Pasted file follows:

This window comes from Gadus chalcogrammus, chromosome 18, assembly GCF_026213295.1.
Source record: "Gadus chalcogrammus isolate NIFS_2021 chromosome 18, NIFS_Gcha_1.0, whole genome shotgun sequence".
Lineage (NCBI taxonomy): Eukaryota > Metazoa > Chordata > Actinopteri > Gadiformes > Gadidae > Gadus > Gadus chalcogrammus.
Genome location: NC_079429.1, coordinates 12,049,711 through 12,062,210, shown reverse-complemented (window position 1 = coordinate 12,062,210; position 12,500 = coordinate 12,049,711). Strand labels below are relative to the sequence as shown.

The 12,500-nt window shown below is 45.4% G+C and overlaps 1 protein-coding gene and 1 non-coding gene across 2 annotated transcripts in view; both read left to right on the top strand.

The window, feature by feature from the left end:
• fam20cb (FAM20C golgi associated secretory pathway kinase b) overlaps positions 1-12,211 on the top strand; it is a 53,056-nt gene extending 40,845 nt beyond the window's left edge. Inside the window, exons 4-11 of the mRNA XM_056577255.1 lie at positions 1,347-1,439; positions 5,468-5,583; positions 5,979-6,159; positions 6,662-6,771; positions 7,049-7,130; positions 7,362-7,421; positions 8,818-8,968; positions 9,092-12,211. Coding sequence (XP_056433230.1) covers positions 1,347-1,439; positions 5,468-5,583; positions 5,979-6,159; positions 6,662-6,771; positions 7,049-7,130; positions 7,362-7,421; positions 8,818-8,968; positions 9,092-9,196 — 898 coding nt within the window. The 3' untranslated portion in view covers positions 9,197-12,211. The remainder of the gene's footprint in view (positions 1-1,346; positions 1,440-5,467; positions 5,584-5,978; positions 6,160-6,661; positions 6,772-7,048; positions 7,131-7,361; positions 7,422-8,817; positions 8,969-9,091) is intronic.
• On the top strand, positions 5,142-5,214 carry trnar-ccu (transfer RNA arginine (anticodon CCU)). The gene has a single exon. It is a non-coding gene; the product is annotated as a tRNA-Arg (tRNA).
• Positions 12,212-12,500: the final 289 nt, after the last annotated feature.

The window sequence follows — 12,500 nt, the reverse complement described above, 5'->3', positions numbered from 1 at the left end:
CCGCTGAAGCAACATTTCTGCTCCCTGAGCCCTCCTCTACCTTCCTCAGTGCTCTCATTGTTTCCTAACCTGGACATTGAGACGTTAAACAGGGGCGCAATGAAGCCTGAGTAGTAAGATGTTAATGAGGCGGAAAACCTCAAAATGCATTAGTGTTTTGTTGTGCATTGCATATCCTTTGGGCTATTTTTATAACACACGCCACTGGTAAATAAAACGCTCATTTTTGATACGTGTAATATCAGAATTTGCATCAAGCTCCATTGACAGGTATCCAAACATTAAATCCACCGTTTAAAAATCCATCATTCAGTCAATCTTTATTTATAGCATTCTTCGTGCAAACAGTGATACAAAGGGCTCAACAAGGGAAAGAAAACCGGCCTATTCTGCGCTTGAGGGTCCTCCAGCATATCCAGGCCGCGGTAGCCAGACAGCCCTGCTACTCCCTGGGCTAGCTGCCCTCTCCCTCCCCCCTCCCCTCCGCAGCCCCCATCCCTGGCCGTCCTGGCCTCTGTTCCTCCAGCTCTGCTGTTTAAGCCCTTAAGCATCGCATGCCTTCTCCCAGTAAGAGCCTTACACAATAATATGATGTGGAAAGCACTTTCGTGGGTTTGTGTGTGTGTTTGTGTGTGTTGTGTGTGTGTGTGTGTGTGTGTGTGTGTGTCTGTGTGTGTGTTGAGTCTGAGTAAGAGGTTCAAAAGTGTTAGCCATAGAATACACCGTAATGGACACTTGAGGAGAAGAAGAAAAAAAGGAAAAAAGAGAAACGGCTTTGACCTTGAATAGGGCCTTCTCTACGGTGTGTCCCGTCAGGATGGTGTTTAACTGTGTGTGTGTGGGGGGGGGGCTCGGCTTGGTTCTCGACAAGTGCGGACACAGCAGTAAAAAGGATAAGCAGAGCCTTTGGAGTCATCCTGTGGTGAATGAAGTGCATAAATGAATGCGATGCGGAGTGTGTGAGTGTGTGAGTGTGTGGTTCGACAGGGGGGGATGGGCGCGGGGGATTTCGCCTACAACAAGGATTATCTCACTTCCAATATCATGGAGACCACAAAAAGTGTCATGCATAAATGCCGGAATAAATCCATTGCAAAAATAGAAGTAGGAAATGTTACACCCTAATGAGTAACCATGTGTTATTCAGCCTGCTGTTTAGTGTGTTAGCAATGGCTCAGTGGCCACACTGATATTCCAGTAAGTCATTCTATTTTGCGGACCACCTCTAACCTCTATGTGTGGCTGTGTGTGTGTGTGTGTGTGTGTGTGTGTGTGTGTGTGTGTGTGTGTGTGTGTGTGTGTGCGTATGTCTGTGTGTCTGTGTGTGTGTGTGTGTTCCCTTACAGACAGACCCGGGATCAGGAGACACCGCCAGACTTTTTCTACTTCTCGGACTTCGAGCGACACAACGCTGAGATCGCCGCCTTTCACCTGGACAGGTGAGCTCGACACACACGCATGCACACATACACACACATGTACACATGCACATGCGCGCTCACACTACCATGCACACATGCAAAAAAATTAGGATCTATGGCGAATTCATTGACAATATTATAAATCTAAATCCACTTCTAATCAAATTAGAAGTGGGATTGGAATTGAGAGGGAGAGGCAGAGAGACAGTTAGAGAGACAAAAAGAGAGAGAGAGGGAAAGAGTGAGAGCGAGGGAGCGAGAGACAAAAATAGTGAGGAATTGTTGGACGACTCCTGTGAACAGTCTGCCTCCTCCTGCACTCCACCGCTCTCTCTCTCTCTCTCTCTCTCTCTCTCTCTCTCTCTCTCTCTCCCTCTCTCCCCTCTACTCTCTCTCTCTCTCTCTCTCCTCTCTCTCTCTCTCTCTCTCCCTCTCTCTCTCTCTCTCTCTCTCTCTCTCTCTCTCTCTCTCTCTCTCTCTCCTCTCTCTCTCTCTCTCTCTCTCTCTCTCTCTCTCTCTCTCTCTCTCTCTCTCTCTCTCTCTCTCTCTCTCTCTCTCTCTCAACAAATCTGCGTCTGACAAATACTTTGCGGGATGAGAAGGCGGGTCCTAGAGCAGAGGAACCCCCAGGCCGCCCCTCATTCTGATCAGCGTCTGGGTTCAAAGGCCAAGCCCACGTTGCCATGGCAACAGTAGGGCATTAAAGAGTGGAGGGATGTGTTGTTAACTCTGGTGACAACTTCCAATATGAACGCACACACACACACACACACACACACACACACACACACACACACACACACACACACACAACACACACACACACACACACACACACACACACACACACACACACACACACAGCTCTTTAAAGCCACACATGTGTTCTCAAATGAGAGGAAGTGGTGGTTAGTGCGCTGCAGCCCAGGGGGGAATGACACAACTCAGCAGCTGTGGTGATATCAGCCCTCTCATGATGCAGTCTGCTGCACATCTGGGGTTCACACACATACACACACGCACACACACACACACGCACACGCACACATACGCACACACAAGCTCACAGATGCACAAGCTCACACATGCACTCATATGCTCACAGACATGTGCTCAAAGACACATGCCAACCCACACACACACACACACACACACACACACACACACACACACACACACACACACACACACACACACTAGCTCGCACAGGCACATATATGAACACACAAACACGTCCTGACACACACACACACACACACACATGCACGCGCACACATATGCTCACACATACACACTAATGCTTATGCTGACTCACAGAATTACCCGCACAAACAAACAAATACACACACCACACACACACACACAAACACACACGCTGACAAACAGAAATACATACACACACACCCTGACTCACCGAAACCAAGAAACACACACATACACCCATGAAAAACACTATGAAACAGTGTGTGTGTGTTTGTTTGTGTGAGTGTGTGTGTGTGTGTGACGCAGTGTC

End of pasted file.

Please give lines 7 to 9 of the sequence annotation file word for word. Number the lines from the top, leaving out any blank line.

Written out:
• fam20cb (FAM20C golgi associated secretory pathway kinase b) overlaps positions 1-12,211 on the top strand; it is a 53,056-nt gene extending 40,845 nt beyond the window's left edge. Inside the window, exons 4-11 of the mRNA XM_056577255.1 lie at positions 1,347-1,439; positions 5,468-5,583; positions 5,979-6,159; positions 6,662-6,771; positions 7,049-7,130; positions 7,362-7,421; positions 8,818-8,968; positions 9,092-12,211. Coding sequence (XP_056433230.1) covers positions 1,347-1,439; positions 5,468-5,583; positions 5,979-6,159; positions 6,662-6,771; positions 7,049-7,130; positions 7,362-7,421; positions 8,818-8,968; positions 9,092-9,196 — 898 coding nt within the window. The 3' untranslated portion in view covers positions 9,197-12,211. The remainder of the gene's footprint in view (positions 1-1,346; positions 1,440-5,467; positions 5,584-5,978; positions 6,160-6,661; positions 6,772-7,048; positions 7,131-7,361; positions 7,422-8,817; positions 8,969-9,091) is intronic.
• On the top strand, positions 5,142-5,214 carry trnar-ccu (transfer RNA arginine (anticodon CCU)). The gene has a single exon. It is a non-coding gene; the product is annotated as a tRNA-Arg (tRNA).
• Positions 12,212-12,500: the final 289 nt, after the last annotated feature.